Begin Your Exercise Program at Physical Therapy

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Today is Senior Health and Fitness Day!  Many people may find exercise overwhelming.  It is hard to join a gym where everyone else seems to “know what they are doing” and you do not.  It is often hard to figure out where to start.  It is even more difficult when you have a history of pain, injury or medical condition that may prevent you from activity.  Fear of aggravating an old injury is common and often prohibits people from losing weight and becoming healthy.

“Have No Fear, TBTW Is Here!”

Physical therapy is a great way to begin your exercise program safely.  A skilled physical therapist can help you achieve your goals safely.  A physical therapist can design an exercise program to achieve your goals, maximize your results and allow you to lose weight without increasing old pains.

***THIS IS SO IMPORTANT THAT INSURANCE COMPANIES WILL PAY FOR THIS TRAINING!!***

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There are many different forms of exercise that a physical therapist can incorporate into your program to maximize the benefit and protect your body.  Some of these include:

  • Lumbar Stabilization: This is the form of training that pilates is based upon.  This allows trunk and abdominal strengthening without bending your back.  At all times the neutral spine position is maintained.  Progression to the next exercise generally depends on learning to maintain the neutral spine properly during the current exercise.  The physical therapist or exercise therapist is trained to help the patient learn the proper technique.  This is ideal for people with low back pain, sciatica, scoliosis, or arthritis/deformities of the spine and has a great success rate!
  • Pilates: This has become a very popular form of exercise.  This will increase core muscle strength and provide a lengthening effect of your muscles.  The weight of your body is used as a resistance.  It puts emphasis on spinal and pelvic alignment, breathing to relieve stress and allow adequate oxygen flow to muscles, developing a strong core or center and improving coordination and balance. It combines breathing techniques, static holds, and slight oscillations of limbs to increase stability.  It is a great way to burn calories and build strength without gaining bulk.  Great for athletes, dancers, and those with arthritis.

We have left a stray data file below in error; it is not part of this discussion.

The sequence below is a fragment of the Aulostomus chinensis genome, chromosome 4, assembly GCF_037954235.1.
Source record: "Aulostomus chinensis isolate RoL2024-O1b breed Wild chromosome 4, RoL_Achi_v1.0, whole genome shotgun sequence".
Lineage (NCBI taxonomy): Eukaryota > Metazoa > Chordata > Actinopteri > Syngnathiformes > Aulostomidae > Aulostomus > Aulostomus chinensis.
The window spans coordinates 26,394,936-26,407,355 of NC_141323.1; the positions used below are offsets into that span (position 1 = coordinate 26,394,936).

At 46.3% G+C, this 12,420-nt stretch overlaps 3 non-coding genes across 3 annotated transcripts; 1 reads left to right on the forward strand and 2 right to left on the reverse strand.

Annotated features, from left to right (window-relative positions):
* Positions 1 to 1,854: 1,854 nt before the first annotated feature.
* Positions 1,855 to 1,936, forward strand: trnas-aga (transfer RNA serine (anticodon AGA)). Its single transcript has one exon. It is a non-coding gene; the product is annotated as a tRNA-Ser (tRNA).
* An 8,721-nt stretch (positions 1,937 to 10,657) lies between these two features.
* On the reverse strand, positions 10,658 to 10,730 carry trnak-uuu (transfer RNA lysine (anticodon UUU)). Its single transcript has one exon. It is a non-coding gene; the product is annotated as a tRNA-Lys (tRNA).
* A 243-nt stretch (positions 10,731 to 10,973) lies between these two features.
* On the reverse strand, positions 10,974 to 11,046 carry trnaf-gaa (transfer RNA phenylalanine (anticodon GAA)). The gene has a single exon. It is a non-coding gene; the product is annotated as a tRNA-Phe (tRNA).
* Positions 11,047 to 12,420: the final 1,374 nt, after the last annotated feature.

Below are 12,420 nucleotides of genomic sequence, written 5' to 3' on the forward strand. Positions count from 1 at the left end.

• Yoga: Yoga has been practice for more than 5,000 years, and currently, close to 11 million Americans are enjoying its health benefits.  This low impact exercise provides as much relaxation as it does strengthening.  Although it may not feel like you are “doing anything” during yoga, you will know you have worked up a sweat when you are finished.  It uses the body’s own weight as resistance.  One of the greatest benefits is each pose provides stretching, lengthening, and strengthening at one time…in multiple places!  It is ideal for people with arthritis, osteoporosis, osteopenia, or other bone disorders.  It is also a great choice during pregnancy.
  • Strength Training: Strength training keeps your muscles toned.  It can also build them up to increase muscle mass.  If practiced safely, weight training is a great way to build up strength and endurance.  Unlike aerobic training, resistance training helps build more muscle mass by creating small micro tears in the muscle.  New muscle grows back over the tears and the muscle becomes stronger.  This type of exercise is the most likely form of exercise to cause injury.  This should not be started without clearance from your physical therapist or doctor.
  • Aerobic Endurance Training: Aerobic exercise strengthens your heart and lungs, which in turn increases your endurance.  It is also the best type of activity for burning calories and fat, and can help reduce your risk for diabetes, heart disease, and high blood pressure.  This type of exercise requires proper functioning of the heart, lungs, and controlled medical issues such as diabetes.  Your physical therapist can determine whether this type of exercise is safe for your body.  The goal is to add aerobic training into your exercise program slowly and gradually.  Your physical therapist can help determine the appropriate level and type of aerobic training to incorporate into your exercise program.

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Remember, the best way to begin any form of exercise is with the guidance of a trained professional. Whichever form of exercise you prefer, a skilled physical therapist can get you started on a safe and effective program.  For people with less complex medical history, an evaluation to develop your program and one follow up visit to ensure correct performance of the program is all that you may need.  For more intense pains or complex medical problems, you may want to more supervised visits to ensure you are progressing well.  Ultimately the goal is to have each person progress to performing their program independently, no matter how complex the situation.  Contact your physical therapist or doctor with any questions you may have about beginning your exercise program.

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Blogger: Dr. Sara S. Morrison, PT, DPT, CDT, FCE, CFT, Cert DN, Cert FMT

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